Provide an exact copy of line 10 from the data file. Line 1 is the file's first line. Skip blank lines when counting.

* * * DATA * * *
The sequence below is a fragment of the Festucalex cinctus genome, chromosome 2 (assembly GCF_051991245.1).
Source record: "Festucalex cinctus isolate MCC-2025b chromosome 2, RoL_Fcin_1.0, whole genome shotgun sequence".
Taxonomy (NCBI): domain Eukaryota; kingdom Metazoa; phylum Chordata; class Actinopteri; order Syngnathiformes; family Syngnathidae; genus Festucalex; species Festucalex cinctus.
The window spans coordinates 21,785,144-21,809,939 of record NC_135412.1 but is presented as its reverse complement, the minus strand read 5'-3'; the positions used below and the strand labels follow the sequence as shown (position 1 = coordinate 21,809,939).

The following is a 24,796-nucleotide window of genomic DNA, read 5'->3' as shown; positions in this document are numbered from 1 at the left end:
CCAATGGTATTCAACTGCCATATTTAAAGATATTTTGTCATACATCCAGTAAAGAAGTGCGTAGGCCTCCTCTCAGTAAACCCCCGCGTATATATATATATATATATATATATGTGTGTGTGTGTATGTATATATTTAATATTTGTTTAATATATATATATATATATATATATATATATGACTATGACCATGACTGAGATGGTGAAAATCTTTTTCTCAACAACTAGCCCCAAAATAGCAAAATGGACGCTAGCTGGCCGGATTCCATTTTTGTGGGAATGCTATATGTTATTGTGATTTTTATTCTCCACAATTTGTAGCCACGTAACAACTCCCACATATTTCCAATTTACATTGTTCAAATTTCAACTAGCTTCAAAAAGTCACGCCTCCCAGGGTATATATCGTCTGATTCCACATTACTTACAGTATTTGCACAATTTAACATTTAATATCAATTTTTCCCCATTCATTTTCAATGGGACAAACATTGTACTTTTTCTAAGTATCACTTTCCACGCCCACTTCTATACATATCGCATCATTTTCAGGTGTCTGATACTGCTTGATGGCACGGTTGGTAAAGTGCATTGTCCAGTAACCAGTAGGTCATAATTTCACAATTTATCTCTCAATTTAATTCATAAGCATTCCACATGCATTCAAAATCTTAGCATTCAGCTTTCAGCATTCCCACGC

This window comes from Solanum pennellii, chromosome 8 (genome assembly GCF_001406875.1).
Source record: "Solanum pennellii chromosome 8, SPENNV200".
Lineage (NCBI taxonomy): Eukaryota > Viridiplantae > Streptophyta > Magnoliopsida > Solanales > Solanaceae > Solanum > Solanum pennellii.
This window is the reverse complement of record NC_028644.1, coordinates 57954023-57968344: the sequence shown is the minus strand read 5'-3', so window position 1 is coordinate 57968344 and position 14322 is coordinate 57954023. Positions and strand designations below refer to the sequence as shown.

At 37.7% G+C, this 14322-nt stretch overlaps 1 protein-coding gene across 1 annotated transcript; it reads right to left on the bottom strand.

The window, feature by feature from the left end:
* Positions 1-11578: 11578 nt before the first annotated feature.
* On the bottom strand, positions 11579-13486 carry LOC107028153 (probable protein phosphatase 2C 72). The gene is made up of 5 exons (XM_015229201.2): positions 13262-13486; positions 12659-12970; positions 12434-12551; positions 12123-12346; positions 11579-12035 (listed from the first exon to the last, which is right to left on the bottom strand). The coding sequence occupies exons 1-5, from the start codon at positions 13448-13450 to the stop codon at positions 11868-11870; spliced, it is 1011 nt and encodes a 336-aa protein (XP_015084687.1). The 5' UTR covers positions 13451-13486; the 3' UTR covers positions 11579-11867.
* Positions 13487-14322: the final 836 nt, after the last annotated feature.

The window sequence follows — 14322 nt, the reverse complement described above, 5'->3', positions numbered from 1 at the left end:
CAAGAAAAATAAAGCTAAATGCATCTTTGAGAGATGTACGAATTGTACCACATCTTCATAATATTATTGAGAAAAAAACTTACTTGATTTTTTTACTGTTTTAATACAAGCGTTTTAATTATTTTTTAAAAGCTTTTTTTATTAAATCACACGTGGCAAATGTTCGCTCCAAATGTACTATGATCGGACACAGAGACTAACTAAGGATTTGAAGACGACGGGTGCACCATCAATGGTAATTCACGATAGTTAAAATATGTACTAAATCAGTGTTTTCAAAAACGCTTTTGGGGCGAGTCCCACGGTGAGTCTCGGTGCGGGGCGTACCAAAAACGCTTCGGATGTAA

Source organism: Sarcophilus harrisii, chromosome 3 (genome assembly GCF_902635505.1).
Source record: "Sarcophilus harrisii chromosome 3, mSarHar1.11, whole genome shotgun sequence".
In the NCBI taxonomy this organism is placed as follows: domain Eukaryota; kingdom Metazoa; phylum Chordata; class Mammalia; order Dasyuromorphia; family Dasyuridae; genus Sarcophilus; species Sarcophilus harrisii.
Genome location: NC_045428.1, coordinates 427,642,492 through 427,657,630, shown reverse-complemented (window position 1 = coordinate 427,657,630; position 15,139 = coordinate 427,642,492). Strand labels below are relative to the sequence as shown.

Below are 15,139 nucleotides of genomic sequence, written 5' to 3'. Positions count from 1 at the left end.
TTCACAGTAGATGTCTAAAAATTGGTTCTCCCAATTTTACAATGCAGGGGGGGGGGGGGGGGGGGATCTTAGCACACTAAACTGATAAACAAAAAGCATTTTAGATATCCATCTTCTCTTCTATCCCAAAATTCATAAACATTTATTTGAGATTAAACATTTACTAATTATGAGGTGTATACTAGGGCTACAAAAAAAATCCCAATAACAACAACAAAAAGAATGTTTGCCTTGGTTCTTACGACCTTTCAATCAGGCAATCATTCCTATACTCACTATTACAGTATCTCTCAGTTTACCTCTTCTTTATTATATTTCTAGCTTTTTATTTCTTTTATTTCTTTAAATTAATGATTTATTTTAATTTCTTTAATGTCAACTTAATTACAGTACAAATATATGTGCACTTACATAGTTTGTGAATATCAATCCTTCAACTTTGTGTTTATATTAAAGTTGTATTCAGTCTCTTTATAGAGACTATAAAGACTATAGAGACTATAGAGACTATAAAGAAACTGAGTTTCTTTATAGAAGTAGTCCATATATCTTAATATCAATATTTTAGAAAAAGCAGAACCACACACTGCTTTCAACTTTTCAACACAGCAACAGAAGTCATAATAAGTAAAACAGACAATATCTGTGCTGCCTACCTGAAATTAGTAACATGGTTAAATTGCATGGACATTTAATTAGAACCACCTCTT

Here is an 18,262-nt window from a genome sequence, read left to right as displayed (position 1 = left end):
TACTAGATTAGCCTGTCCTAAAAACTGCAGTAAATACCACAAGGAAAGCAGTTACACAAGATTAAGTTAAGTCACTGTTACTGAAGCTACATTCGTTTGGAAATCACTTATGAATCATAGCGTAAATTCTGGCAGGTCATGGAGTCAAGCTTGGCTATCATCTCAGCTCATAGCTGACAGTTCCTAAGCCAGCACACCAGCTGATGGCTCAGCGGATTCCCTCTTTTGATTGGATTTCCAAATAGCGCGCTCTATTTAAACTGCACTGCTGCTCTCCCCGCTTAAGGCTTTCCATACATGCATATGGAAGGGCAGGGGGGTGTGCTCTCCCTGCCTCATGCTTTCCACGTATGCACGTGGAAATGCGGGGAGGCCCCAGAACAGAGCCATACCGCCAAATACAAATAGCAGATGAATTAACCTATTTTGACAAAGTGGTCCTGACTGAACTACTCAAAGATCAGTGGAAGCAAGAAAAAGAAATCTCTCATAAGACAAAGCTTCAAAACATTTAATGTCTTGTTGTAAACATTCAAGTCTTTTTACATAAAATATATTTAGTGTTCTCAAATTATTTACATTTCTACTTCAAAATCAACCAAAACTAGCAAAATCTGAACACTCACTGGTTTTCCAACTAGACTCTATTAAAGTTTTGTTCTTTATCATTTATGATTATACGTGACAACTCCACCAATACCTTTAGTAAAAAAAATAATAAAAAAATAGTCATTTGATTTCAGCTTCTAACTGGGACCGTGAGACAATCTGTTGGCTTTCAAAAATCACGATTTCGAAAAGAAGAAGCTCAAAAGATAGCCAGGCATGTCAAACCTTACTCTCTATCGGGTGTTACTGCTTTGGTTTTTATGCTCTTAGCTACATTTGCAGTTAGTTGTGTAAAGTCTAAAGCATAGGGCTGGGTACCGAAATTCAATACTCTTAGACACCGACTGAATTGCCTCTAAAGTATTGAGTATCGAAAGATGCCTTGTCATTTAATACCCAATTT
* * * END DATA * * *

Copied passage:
This window is the reverse complement of record NC_028644.1, coordinates 57954023-57968344: the sequence shown is the minus strand read 5'-3', so window position 1 is coordinate 57968344 and position 14322 is coordinate 57954023. Positions and strand designations below refer to the sequence as shown.